and perfect understanding. He shifted attention from the heavens
to the heart and encouraged us to find solutions to our problems
But if there are no gods how did the universe get here?
All religions have myths and stories which attempt to
answer this question. In ancient times, when humankind simply
did not know, such myths were adequate, but in the 20th century,
in the age of physics, astronomy and geology, such myths have
been superseded by scientific fact. Science has explained the
origin of the universe without recourse to the god-idea.
What does the Buddha say about the origin of the universe?
It is interesting that the Buddha's explanation of the
origin of the universe corresponds very closely to the scientific
view. In the Aganna Sutta, the Buddha describes the universe being
destroyed and then re-evolving into its present form over a period
of countless millions of years. The first life formed on the surface
of the water and again, over countless millions of years, evolved
from simple into complex organisms. All these processes are without
beginning or end and are set in motion by natural causes.
You say there is no evidence for the existence of a
god. But what about miracles?
There are many who believe that miracles are proof of
god's existence. We hear wild claims that a healing has taken
place but we never get an independent testimony from a medical
office or a surgeon. We hear second-hand reports that someone
was miraculously saved from disaster but we never get an eyewitness
account of what is supposed to have happened. We hear rumors that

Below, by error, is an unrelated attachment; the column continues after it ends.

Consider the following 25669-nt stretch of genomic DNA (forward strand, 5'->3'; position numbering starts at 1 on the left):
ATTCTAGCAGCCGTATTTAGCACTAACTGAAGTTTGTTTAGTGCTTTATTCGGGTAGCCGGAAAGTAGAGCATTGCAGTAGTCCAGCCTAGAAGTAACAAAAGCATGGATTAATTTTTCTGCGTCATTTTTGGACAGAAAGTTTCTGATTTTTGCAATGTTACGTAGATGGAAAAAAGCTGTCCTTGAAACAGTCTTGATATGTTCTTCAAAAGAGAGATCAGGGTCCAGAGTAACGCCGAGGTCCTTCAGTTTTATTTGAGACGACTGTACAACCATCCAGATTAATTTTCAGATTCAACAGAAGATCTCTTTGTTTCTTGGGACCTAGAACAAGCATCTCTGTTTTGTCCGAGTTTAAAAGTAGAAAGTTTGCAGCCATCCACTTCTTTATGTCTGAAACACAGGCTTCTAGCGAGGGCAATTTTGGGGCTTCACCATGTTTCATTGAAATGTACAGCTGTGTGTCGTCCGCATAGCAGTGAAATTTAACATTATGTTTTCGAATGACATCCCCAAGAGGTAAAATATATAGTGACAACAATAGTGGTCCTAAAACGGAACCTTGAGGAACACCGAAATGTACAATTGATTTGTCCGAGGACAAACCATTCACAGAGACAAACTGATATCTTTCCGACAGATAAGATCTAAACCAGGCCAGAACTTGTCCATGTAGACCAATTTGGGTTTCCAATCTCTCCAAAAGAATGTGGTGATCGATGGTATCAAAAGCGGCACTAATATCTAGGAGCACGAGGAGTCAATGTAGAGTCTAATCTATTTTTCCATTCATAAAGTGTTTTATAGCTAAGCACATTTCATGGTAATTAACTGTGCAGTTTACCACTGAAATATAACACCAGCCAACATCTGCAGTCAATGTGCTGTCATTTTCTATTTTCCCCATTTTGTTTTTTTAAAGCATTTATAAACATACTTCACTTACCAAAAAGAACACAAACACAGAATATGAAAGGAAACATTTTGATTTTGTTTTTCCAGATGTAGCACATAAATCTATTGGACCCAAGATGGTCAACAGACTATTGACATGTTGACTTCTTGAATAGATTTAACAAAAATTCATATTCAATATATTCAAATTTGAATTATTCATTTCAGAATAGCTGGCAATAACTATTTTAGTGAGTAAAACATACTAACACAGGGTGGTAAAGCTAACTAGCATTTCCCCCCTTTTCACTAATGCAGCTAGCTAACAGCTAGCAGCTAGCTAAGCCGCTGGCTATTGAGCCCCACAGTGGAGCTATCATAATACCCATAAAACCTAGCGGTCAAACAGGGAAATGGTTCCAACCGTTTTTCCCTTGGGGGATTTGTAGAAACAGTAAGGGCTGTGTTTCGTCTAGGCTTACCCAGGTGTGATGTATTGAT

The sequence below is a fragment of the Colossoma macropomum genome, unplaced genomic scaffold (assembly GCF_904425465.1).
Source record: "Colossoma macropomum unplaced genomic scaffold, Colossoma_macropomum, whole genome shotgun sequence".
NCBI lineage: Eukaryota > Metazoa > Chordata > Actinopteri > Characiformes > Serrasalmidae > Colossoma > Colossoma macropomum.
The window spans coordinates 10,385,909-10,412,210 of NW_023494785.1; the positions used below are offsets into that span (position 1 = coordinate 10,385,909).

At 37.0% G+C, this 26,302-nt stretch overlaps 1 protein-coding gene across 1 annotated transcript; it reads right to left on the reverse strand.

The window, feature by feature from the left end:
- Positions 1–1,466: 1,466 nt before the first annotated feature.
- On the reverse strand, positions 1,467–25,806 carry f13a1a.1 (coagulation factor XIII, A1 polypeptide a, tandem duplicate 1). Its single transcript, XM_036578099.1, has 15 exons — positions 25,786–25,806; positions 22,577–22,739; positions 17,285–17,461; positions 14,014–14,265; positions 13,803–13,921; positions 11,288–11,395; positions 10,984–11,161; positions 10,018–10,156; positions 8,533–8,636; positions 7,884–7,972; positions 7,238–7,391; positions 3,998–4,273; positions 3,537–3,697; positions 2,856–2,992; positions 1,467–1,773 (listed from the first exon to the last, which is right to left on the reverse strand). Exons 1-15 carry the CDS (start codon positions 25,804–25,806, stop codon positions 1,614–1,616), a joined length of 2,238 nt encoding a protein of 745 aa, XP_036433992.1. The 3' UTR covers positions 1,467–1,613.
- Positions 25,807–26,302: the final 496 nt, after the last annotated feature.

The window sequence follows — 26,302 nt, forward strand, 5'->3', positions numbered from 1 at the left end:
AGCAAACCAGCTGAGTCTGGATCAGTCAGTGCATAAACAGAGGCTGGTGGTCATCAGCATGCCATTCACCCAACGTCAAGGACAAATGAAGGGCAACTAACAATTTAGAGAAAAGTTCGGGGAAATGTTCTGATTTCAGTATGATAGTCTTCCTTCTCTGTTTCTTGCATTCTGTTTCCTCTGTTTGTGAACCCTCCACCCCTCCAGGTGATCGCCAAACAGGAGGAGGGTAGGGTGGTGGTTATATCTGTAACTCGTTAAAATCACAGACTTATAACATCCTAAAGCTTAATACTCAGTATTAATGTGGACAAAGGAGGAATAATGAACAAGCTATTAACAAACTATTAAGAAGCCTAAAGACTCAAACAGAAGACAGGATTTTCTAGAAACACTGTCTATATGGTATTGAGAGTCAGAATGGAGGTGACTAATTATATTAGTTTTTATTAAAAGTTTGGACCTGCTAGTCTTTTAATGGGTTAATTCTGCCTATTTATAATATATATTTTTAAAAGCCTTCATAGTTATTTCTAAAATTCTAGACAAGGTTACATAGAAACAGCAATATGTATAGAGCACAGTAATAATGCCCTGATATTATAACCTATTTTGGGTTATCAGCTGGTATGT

prayer straightened a diseased body or strengthened a withered
limb, but we never see X-rays or get comments from doctors or
nurses. Wild claims, second-hand reports and rumors are no substitute
for solid evidence and solid evidence of miracles is very rare.
However, sometimes unexplained things do happen, unexpected events
do occur. But our inability to explain such things does not prove
the existence of gods. It only proves that our knowledge is as
yet incomplete. Before the development of modern medicine, when
people didn't know what caused sickness people believed that god
or the gods sent diseases as a punishment. Now we know what causes
such things and when we get sick, we take medicine. In time when
our knowledge of the world is more complete, we will be able to
understand what causes unexplained phenomena, just as we can now
understand what causes disease.
But so many people believe in some form of god, it
must be true.
Not so. There was a time when everyone believed that
the world was flat, but they were all wrong. The number of people
who believe in an idea is no measure of the truth or falsehood
of that idea. The only way we can tell whether an idea is true
or not is by looking at the facts and examining the evidence.
So if Buddhists don't believe in gods, what do you
We don't believe in a god because we believe in humanity.
We believe that each human being is precious and important, that
all have the potential to develop into a Buddha - a perfected
human being. We believe that humans can outgrow ignorance and
irrationality and see things as they really are. We believe that
hatred, anger, spite and jealousy can be replaced by love, patience,
generosity and kindness. We believe that all this is within the
grasp of each person if they make the effort, guided and supported
by fellow Buddhists and inspired by the example of the Buddha.
As the Buddha says:
No one saves us but ourselves, No one can and no one may. We
ourselves must walk the path, but Buddhas clearly show the way.